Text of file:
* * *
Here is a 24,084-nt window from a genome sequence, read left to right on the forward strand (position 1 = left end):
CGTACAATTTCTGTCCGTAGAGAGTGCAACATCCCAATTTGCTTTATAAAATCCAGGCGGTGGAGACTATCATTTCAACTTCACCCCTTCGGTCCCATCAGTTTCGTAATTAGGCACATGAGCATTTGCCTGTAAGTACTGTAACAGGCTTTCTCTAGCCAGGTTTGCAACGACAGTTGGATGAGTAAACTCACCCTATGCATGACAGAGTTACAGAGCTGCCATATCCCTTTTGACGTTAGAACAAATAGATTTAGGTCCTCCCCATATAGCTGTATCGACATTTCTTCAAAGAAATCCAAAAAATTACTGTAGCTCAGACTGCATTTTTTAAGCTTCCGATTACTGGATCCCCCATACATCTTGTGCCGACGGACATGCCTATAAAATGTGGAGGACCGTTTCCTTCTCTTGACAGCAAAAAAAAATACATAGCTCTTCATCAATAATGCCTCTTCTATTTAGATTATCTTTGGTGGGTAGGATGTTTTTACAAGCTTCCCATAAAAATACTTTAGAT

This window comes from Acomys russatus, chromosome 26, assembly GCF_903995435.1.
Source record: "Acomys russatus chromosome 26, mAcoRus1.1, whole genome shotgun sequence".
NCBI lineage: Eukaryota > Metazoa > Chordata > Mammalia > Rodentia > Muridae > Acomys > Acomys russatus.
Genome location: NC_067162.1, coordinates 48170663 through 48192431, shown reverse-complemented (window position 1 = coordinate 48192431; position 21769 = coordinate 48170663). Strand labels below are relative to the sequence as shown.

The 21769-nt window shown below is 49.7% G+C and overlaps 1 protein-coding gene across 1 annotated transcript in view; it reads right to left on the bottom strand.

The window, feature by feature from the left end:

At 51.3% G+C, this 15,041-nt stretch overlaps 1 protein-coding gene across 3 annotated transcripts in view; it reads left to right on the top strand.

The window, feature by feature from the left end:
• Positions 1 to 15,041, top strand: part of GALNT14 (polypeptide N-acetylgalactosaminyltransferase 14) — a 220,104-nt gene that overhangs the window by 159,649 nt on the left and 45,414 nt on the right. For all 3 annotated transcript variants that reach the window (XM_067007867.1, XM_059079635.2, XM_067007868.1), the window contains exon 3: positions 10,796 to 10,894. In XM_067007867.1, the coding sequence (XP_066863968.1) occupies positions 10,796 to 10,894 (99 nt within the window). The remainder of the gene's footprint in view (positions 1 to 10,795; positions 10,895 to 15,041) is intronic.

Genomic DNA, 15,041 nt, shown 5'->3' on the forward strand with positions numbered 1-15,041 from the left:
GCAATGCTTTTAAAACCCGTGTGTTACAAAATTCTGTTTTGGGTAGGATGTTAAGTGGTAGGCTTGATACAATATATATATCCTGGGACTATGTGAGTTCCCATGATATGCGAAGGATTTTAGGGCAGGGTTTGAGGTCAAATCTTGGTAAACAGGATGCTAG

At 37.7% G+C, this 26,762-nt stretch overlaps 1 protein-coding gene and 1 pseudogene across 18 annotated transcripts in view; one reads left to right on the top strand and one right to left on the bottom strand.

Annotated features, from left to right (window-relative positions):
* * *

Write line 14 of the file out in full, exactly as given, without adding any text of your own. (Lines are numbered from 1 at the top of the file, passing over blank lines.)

At 37.7% G+C, this 26,762-nt stretch overlaps 1 protein-coding gene and 1 pseudogene across 18 annotated transcripts in view; one reads left to right on the top strand and one right to left on the bottom strand.